The Campaign Legal Center’s deputy executive director Tara Malloy countered that the court’s ruling would corrode democracy in a different way.
     “Today’s ruling makes it even more difficult to protect our democracy from attempts by officeholders to peddle political access and influence to the highest bidder,” Malloy said in a statement. “This entire case could have been avoided if Virginia had taken the necessary and vital steps to prohibit the receipt of huge gifts from people who have business before the government.”
     The Supreme Court left a narrow opening for federal prosecutors to retry McDonnell under the theory that arranging meeting is not always “an innocent act,” if there is an expectation of another official action.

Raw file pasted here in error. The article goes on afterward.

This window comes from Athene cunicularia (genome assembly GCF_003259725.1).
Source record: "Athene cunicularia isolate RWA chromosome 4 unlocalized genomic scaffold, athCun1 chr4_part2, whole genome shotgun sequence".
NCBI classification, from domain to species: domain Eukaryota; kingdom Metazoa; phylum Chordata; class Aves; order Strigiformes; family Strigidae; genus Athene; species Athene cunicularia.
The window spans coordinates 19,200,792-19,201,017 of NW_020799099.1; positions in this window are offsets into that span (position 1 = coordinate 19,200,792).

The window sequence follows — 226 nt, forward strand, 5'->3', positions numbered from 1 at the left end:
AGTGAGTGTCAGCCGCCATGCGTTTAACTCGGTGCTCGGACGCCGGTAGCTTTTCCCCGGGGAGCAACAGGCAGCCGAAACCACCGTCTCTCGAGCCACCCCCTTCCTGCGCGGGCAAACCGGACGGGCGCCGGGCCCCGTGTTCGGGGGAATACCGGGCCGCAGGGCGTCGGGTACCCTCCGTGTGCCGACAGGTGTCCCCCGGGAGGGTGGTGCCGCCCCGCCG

“If an official sets up a meeting, hosts an event, or makes a phone call on a question or matter that is or could be pending before another official, that could serve as evidence of an agreement to take an official act,” the opinion states. “A jury could conclude, for example, that the official was attempting to pressure or advise another official on a pending matter.”
     Reacting to this passage in a phone interview, Malloy commented: “The government possibly lives to fight another day.”
     Malloy added that advocates of integrity in government could also take comfort in the fact that the justices stopped short of a more sweeping ruling.     
     “They did not bite on the more radical argument that there’s some sort of constitutional protection, or First Amendment protection, for the low grade purchase of access,” she noted.
     In the months since the court’s hearing on McDonnell, attorneys for a political rogues’ gallery have been preparing how to use the predicted precedent to help redeem their clients.